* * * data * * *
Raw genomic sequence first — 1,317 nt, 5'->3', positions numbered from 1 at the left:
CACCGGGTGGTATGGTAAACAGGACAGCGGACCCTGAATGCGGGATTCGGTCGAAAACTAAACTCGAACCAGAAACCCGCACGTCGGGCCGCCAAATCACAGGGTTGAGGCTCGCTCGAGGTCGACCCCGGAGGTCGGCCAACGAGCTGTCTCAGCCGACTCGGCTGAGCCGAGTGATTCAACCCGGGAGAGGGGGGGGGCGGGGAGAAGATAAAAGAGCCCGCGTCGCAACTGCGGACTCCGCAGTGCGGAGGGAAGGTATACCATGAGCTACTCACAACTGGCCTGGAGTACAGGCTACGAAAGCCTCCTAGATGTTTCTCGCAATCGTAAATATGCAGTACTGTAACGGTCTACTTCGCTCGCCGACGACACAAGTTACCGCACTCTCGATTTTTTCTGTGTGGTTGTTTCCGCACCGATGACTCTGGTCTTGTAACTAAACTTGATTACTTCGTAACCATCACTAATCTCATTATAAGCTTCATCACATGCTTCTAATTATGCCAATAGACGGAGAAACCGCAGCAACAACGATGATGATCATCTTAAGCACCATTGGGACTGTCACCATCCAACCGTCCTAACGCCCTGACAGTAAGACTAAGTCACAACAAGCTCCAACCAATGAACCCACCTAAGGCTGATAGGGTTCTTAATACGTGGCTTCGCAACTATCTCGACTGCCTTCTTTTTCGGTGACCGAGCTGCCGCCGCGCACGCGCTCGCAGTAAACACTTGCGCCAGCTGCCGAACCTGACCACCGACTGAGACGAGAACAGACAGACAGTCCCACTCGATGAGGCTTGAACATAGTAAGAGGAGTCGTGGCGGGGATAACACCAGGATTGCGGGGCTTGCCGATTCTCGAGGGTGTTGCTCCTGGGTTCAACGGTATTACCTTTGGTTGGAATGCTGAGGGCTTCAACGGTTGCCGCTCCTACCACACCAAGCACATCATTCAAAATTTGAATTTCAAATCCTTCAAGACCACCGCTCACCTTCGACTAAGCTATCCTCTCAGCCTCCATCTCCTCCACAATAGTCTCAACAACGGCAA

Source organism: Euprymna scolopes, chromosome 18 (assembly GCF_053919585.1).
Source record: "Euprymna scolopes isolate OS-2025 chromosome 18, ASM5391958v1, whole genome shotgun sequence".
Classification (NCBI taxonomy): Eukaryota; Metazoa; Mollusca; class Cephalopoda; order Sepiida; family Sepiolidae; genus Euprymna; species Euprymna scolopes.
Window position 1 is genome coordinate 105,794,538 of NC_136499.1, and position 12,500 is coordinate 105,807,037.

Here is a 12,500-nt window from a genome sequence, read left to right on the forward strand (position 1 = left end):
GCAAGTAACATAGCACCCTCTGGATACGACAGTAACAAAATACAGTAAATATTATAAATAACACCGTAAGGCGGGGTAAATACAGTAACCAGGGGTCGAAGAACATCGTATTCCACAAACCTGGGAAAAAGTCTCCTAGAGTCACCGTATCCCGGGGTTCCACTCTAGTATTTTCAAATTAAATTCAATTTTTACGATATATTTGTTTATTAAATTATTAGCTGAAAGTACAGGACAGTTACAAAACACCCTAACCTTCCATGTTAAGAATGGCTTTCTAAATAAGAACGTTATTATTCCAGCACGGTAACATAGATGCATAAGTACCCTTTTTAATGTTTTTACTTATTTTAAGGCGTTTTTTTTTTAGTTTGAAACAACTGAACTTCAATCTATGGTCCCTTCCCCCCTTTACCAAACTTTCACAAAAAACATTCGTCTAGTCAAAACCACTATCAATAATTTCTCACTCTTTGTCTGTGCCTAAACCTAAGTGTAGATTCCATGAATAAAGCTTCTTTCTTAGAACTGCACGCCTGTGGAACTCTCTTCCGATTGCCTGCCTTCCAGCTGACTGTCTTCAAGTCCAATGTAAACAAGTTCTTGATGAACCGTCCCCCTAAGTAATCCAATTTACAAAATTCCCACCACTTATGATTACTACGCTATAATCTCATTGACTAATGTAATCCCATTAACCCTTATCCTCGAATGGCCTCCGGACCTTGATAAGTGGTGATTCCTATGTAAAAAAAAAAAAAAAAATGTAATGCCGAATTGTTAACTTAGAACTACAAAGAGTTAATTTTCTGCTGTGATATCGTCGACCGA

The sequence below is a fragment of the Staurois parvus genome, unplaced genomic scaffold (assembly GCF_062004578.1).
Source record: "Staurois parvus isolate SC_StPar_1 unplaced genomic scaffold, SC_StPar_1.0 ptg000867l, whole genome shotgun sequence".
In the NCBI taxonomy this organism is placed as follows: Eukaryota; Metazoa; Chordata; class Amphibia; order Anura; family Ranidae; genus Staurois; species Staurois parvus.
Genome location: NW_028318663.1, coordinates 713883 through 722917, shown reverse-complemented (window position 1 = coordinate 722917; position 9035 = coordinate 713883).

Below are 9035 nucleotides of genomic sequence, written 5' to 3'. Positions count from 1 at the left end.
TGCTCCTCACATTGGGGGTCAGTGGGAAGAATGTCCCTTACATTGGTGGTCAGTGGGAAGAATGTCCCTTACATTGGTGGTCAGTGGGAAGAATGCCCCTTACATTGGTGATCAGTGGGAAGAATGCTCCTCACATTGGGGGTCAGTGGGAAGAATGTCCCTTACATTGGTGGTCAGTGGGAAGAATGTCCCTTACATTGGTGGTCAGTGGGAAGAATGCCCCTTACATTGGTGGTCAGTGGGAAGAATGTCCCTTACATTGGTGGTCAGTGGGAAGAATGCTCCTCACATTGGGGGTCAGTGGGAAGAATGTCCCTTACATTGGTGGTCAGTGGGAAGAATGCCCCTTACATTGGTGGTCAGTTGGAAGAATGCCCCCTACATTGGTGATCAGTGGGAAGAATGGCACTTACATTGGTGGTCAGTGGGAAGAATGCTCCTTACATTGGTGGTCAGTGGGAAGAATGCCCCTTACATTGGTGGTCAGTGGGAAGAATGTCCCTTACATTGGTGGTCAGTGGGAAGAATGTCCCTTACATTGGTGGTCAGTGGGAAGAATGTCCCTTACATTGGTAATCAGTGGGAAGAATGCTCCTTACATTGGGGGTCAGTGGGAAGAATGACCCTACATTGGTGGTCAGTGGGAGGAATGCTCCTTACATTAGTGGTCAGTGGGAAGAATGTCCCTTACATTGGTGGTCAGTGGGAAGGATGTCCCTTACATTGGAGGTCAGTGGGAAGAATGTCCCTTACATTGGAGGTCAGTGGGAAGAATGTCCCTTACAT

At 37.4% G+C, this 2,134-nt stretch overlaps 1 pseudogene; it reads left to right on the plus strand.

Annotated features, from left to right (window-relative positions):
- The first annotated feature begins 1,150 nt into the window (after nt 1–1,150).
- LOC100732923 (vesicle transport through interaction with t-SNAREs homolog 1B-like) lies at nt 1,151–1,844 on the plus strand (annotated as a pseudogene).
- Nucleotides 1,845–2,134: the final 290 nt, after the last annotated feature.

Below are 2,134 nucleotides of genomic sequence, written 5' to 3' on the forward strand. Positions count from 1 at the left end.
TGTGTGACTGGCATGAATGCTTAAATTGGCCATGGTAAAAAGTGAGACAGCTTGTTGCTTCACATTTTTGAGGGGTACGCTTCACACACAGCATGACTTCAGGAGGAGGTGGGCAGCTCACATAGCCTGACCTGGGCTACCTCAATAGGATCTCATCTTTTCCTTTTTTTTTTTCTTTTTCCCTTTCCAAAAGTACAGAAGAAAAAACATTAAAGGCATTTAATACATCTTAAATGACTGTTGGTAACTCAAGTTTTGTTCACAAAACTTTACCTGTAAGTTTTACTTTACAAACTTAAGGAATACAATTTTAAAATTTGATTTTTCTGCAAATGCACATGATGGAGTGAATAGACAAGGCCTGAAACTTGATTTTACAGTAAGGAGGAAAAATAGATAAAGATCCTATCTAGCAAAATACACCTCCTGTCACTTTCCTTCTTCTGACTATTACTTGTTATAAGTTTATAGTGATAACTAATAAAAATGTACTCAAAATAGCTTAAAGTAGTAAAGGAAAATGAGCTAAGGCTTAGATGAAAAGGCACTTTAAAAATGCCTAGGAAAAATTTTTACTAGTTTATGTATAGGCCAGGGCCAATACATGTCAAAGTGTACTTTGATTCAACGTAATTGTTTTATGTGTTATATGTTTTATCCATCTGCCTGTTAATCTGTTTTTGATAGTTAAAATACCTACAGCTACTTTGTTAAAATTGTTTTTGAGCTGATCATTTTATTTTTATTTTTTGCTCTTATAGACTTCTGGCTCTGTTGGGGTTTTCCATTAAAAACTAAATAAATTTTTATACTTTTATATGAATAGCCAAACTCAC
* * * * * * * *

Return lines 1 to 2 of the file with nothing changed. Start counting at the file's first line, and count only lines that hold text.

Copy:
Raw genomic sequence first — 1,317 nt, 5'->3', positions numbered from 1 at the left:
CACCGGGTGGTATGGTAAACAGGACAGCGGACCCTGAATGCGGGATTCGGTCGAAAACTAAACTCGAACCAGAAACCCGCACGTCGGGCCGCCAAATCACAGGGTTGAGGCTCGCTCGAGGTCGACCCCGGAGGTCGGCCAACGAGCTGTCTCAGCCGACTCGGCTGAGCCGAGTGATTCAACCCGGGAGAGGGGGGGGGCGGGGAGAAGATAAAAGAGCCCGCGTCGCAACTGCGGACTCCGCAGTGCGGAGGGAAGGTATACCATGAGCTACTCACAACTGGCCTGGAGTACAGGCTACGAAAGCCTCCTAGATGTTTCTCGCAATCGTAAATATGCAGTACTGTAACGGTCTACTTCGCTCGCCGACGACACAAGTTACCGCACTCTCGATTTTTTCTGTGTGGTTGTTTCCGCACCGATGACTCTGGTCTTGTAACTAAACTTGATTACTTCGTAACCATCACTAATCTCATTATAAGCTTCATCACATGCTTCTAATTATGCCAATAGACGGAGAAACCGCAGCAACAACGATGATGATCATCTTAAGCACCATTGGGACTGTCACCATCCAACCGTCCTAACGCCCTGACAGTAAGACTAAGTCACAACAAGCTCCAACCAATGAACCCACCTAAGGCTGATAGGGTTCTTAATACGTGGCTTCGCAACTATCTCGACTGCCTTCTTTTTCGGTGACCGAGCTGCCGCCGCGCACGCGCTCGCAGTAAACACTTGCGCCAGCTGCCGAACCTGACCACCGACTGAGACGAGAACAGACAGACAGTCCCACTCGATGAGGCTTGAACATAGTAAGAGGAGTCGTGGCGGGGATAACACCAGGATTGCGGGGCTTGCCGATTCTCGAGGGTGTTGCTCCTGGGTTCAACGGTATTACCTTTGGTTGGAATGCTGAGGGCTTCAACGGTTGCCGCTCCTACCACACCAAGCACATCATTCAAAATTTGAATTTCAAATCCTTCAAGACCACCGCTCACCTTCGACTAAGCTATCCTCTCAGCCTCCATCTCCTCCACAATAGTCTCAACAACGGCAA